In the run-up to the Budget, mayor of London Sadiq Khan demanded more power and finance to boost housebuilding and improve infrastructure.
After Philip Hammond’s address to parliament, Mr Khan raged at the “most anti-London Budget in a generation”.
Without the money or control he wanted for ambitious development plans, the question is: what is Mr Khan able to deliver?
Since taking office Labour’s mayor has made little secret of the fact he sees the construction industry as of vital importance to the capital’s economy.
He’s thrown his weight behind many important projects for the sector.
The trouble is much of this support has come in the form of press releases rather than policy decisions.
The mayor’s office would argue that this will change tomorrow when Mr Khan reveals the full details of his “strategic planning bible” or “London Plan”.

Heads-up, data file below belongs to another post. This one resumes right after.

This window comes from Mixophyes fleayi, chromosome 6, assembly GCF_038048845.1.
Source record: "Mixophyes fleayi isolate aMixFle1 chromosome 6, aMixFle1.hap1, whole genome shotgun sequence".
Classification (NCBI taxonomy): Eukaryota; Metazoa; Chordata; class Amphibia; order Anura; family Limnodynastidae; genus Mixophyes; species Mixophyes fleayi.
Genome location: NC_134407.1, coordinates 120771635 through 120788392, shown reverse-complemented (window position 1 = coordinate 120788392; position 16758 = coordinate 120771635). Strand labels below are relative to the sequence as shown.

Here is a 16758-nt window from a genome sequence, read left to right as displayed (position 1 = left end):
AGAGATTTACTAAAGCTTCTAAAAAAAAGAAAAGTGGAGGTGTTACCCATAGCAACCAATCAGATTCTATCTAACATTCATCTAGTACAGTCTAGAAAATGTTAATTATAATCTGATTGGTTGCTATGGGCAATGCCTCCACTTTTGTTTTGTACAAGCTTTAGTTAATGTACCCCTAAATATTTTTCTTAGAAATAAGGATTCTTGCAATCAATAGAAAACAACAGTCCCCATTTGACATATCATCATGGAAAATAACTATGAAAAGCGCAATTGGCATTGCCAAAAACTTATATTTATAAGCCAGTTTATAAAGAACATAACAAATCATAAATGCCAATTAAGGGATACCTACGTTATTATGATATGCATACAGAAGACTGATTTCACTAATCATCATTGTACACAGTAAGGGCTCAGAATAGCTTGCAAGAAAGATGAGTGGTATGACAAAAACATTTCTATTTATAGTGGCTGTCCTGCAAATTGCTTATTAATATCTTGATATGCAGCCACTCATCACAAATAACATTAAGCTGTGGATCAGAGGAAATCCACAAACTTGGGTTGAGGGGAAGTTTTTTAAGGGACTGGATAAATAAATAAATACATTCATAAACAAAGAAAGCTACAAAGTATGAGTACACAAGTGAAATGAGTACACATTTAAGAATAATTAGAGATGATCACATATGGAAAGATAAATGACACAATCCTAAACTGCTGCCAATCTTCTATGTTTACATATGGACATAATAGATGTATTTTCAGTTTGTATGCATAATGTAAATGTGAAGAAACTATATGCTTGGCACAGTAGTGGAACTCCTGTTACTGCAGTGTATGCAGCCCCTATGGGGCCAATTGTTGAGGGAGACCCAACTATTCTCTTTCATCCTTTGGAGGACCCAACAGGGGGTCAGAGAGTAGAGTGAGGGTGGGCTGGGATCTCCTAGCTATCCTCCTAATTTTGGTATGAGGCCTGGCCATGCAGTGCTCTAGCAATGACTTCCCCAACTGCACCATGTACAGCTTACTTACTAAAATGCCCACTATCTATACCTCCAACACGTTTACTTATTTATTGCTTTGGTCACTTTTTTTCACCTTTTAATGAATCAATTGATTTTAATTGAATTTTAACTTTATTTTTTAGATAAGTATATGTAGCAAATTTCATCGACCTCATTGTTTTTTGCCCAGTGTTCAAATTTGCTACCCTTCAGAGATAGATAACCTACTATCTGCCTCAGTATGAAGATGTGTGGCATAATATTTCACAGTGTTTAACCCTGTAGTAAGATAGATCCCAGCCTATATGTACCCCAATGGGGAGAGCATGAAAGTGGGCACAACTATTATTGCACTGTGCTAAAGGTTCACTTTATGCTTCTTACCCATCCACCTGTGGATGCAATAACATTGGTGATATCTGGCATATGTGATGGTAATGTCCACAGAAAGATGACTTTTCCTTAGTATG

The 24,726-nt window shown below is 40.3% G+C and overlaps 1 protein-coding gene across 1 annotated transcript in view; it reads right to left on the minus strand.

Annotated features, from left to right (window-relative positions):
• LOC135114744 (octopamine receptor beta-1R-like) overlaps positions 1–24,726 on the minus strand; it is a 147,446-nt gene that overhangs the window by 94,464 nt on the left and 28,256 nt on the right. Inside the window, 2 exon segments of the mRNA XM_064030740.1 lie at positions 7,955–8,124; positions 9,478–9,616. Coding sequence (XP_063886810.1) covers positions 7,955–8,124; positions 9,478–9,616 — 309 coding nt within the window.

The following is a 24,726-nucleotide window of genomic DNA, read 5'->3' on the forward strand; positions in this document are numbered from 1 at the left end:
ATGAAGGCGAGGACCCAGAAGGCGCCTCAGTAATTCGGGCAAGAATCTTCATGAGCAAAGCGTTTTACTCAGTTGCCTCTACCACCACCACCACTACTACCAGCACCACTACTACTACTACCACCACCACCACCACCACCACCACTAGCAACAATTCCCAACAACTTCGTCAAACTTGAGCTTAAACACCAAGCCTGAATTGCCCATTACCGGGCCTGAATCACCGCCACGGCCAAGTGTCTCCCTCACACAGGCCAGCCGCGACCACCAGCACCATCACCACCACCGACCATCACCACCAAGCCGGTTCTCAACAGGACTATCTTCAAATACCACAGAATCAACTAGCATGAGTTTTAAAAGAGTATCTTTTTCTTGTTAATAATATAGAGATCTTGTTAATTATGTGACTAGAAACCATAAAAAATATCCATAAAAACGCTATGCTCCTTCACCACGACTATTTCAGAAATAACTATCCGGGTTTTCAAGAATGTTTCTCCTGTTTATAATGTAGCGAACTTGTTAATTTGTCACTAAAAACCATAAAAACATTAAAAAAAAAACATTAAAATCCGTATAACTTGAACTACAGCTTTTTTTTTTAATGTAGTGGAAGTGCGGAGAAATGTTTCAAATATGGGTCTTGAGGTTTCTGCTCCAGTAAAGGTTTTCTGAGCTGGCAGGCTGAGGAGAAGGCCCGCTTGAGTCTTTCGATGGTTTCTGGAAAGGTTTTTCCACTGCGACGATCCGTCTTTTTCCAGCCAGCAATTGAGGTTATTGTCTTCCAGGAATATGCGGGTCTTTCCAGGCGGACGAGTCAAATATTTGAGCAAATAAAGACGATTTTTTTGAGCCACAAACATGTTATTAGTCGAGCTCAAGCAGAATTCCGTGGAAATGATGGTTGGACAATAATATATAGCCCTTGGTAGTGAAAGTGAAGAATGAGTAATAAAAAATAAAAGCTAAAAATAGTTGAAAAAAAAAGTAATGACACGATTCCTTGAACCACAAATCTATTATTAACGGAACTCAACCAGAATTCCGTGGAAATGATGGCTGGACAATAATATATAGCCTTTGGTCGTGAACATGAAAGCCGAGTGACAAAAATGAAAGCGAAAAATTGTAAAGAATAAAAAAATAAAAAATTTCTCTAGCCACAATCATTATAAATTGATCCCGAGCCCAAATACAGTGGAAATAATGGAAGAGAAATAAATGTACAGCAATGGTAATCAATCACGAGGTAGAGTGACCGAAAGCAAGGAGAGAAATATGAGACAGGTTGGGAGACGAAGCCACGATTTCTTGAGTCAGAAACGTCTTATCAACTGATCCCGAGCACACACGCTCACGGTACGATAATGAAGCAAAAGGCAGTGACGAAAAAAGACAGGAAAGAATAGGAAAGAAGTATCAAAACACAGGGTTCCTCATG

In it the mayor will lay out his plans for a major housebuilding spree and significant infrastructure investment in projects like Crossrail 2.
But with limited legislative control, the enactment of many of these policies will come down to soft power coercion rather than hard power law-making.
The effectiveness of Mr Khan will be as much about wooing a room full of foreign investors as it will his passing laws at City Hall.
There is one area where the mayor does have hard power, though: planning.
Mr Khan can push through schemes that have been rejected by local bodies.
The power to push through London’s very biggest construction projects, however, remains at Westminster.
And Mr Khan can only watch as MPs dither on Heathrow’s third runway and debate the merits of Crossrail 2.
It’s all about making the right argument at the right time. And while Mr Khan may not have got the budget he desired, he may still be able to help shepherd through some of the projects that he wants.